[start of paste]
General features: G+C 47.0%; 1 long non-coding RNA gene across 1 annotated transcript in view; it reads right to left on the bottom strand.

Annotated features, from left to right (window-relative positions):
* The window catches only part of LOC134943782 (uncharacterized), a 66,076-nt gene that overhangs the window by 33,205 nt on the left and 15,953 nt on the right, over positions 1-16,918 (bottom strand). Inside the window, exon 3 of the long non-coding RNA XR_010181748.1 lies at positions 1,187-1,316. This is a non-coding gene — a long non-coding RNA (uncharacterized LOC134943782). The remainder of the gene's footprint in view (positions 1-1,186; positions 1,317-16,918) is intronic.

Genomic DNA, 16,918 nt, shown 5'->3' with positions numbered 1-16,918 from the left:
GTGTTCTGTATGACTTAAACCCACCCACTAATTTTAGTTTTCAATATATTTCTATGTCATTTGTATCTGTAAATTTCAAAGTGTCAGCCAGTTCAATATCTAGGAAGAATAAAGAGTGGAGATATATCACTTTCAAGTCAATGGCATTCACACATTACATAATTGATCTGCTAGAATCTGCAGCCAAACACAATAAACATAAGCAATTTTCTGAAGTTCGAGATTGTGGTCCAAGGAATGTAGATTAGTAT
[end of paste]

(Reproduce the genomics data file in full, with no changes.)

General features: G+C 47.0%; 1 long non-coding RNA gene across 1 annotated transcript in view; it reads right to left on the bottom strand.

Annotated features, from left to right (window-relative positions):
* The window catches only part of LOC134943782 (uncharacterized), a 66,076-nt gene that overhangs the window by 33,205 nt on the left and 15,953 nt on the right, over positions 1-16,918 (bottom strand). Inside the window, exon 3 of the long non-coding RNA XR_010181748.1 lies at positions 1,187-1,316. This is a non-coding gene — a long non-coding RNA (uncharacterized LOC134943782). The remainder of the gene's footprint in view (positions 1-1,186; positions 1,317-16,918) is intronic.

Genomic DNA, 16,918 nt, shown 5'->3' with positions numbered 1-16,918 from the left:
GTGTTCTGTATGACTTAAACCCACCCACTAATTTTAGTTTTCAATATATTTCTATGTCATTTGTATCTGTAAATTTCAAAGTGTCAGCCAGTTCAATATCTAGGAAGAATAAAGAGTGGAGATATATCACTTTCAAGTCAATGGCATTCACACATTACATAATTGATCTGCTAGAATCTGCAGCCAAACACAATAAACATAAGCAATTTTCTGAAGTTCGAGATTGTGGTCCAAGGAATGTAGATTAGTAT